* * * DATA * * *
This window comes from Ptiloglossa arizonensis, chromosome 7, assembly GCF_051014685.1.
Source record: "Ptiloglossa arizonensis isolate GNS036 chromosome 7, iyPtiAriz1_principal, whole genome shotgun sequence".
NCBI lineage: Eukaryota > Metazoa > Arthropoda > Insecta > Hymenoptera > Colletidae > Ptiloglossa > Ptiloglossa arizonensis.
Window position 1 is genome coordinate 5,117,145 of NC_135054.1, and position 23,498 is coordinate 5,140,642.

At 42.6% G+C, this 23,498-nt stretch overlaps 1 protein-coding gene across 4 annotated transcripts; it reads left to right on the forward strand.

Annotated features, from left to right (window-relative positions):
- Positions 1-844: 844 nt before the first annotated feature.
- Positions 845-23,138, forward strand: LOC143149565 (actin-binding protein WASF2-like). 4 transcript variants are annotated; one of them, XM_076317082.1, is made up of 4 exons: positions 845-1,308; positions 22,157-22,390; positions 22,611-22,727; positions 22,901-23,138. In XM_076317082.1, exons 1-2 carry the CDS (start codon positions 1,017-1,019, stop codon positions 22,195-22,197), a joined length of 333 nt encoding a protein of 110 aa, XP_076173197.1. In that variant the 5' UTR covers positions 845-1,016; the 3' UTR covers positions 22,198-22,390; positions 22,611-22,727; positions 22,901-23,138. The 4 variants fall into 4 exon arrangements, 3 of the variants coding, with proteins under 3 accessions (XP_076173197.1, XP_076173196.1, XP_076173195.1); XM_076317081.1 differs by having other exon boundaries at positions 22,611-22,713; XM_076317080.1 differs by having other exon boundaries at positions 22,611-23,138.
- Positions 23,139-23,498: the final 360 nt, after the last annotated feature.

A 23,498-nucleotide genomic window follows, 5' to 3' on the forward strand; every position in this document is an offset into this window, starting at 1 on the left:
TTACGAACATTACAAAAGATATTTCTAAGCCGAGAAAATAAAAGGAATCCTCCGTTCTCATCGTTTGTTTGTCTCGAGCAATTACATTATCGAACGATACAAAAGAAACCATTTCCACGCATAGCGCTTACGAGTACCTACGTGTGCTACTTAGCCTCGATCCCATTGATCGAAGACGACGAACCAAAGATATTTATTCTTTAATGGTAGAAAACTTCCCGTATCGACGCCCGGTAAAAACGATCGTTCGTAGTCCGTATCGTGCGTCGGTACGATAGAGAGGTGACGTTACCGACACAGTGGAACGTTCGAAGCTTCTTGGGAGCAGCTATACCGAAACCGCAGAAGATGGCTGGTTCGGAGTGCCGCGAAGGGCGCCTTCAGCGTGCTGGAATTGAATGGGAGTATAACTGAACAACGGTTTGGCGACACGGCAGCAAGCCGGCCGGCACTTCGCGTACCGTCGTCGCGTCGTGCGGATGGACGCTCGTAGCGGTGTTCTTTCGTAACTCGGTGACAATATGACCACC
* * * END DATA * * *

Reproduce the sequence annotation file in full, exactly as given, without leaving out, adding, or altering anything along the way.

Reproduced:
This window comes from Ptiloglossa arizonensis, chromosome 7, assembly GCF_051014685.1.
Source record: "Ptiloglossa arizonensis isolate GNS036 chromosome 7, iyPtiAriz1_principal, whole genome shotgun sequence".
NCBI lineage: Eukaryota > Metazoa > Arthropoda > Insecta > Hymenoptera > Colletidae > Ptiloglossa > Ptiloglossa arizonensis.
Window position 1 is genome coordinate 5,117,145 of NC_135054.1, and position 23,498 is coordinate 5,140,642.

At 42.6% G+C, this 23,498-nt stretch overlaps 1 protein-coding gene across 4 annotated transcripts; it reads left to right on the forward strand.

Annotated features, from left to right (window-relative positions):
- Positions 1-844: 844 nt before the first annotated feature.
- Positions 845-23,138, forward strand: LOC143149565 (actin-binding protein WASF2-like). 4 transcript variants are annotated; one of them, XM_076317082.1, is made up of 4 exons: positions 845-1,308; positions 22,157-22,390; positions 22,611-22,727; positions 22,901-23,138. In XM_076317082.1, exons 1-2 carry the CDS (start codon positions 1,017-1,019, stop codon positions 22,195-22,197), a joined length of 333 nt encoding a protein of 110 aa, XP_076173197.1. In that variant the 5' UTR covers positions 845-1,016; the 3' UTR covers positions 22,198-22,390; positions 22,611-22,727; positions 22,901-23,138. The 4 variants fall into 4 exon arrangements, 3 of the variants coding, with proteins under 3 accessions (XP_076173197.1, XP_076173196.1, XP_076173195.1); XM_076317081.1 differs by having other exon boundaries at positions 22,611-22,713; XM_076317080.1 differs by having other exon boundaries at positions 22,611-23,138.
- Positions 23,139-23,498: the final 360 nt, after the last annotated feature.

A 23,498-nucleotide genomic window follows, 5' to 3' on the forward strand; every position in this document is an offset into this window, starting at 1 on the left:
TTACGAACATTACAAAAGATATTTCTAAGCCGAGAAAATAAAAGGAATCCTCCGTTCTCATCGTTTGTTTGTCTCGAGCAATTACATTATCGAACGATACAAAAGAAACCATTTCCACGCATAGCGCTTACGAGTACCTACGTGTGCTACTTAGCCTCGATCCCATTGATCGAAGACGACGAACCAAAGATATTTATTCTTTAATGGTAGAAAACTTCCCGTATCGACGCCCGGTAAAAACGATCGTTCGTAGTCCGTATCGTGCGTCGGTACGATAGAGAGGTGACGTTACCGACACAGTGGAACGTTCGAAGCTTCTTGGGAGCAGCTATACCGAAACCGCAGAAGATGGCTGGTTCGGAGTGCCGCGAAGGGCGCCTTCAGCGTGCTGGAATTGAATGGGAGTATAACTGAACAACGGTTTGGCGACACGGCAGCAAGCCGGCCGGCACTTCGCGTACCGTCGTCGCGTCGTGCGGATGGACGCTCGTAGCGGTGTTCTTTCGTAACTCGGTGACAATATGACCACC